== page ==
U.S. President George Bush is urging lawmakers in the U.S. House of
Representatives to follow the Senate and pass a revised version of a
massive government rescue plan for the U.S. financial system.
The Senate passed the 700-billion-dollar plan late Wednesday by a vote
of 74 to 25. Both presidential candidates -- Democrat Barack Obama and
Republican John McCain -- returned to Washington from the campaign
trail to vote for the measure.
The bill grants the money to the U.S. Treasury to buy up bad mortgages held by banks and other financial institutions.
House lawmakers rejected an earlier version of the bill Monday, sending
stocks to their biggest one-day loss ever.
The president says the
measure is "essential to the financial security of every American.
Democratic and Republican Senate leaders added a number of amendments to help the bill attract support from enough lawmakers.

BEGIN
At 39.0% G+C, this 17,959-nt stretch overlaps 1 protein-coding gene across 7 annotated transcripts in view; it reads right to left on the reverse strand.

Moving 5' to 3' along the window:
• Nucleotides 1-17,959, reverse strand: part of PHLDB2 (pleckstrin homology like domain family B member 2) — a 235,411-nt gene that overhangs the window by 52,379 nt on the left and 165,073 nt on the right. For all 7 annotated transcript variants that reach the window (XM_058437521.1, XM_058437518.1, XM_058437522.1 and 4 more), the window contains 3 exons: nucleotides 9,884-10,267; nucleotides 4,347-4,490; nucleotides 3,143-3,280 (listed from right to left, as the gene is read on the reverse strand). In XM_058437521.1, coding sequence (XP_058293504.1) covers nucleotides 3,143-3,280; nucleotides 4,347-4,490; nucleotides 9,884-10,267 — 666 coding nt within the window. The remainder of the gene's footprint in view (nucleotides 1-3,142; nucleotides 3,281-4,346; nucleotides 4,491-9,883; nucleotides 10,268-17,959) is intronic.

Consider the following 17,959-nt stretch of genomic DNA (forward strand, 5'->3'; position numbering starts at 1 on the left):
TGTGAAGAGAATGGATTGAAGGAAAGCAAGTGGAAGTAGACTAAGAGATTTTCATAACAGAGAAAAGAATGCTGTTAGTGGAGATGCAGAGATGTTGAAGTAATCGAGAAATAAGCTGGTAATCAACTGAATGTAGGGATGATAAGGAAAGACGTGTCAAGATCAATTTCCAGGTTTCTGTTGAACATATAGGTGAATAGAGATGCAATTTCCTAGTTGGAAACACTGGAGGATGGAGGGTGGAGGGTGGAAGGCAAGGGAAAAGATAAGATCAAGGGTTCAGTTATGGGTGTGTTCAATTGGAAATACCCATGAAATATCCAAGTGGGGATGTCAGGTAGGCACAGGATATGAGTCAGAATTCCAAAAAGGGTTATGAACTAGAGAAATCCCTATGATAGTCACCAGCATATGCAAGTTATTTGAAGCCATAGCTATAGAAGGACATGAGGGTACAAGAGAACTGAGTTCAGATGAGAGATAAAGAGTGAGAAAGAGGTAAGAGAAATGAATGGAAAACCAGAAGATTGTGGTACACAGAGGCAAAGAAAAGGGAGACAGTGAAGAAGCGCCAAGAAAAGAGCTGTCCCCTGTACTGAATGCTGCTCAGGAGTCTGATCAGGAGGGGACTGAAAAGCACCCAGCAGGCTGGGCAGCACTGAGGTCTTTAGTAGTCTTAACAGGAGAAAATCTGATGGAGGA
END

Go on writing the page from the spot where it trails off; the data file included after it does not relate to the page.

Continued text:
It includes tax breaks for businesses and middle-class taxpayers,
limits on large benefits and monetary settlements for the heads of
failed financial institutions, and it raises the federal insurance on
bank deposits from 100-thousand to 250-thousand dollars.
Buying up the bad mortgages would take a large financial burden off
banks and other money lenders, allowing them to start issuing credit
again to businesses and consumers.
Conservatives who oppose the bailout bill believe in principle that the
federal government should not intervene in the financial markets.
Liberals who oppose it believe the measure is aimed at bailing out Wall
Street at the expense of U.S. taxpayers.
The House plans to hold a second vote on the bill Friday.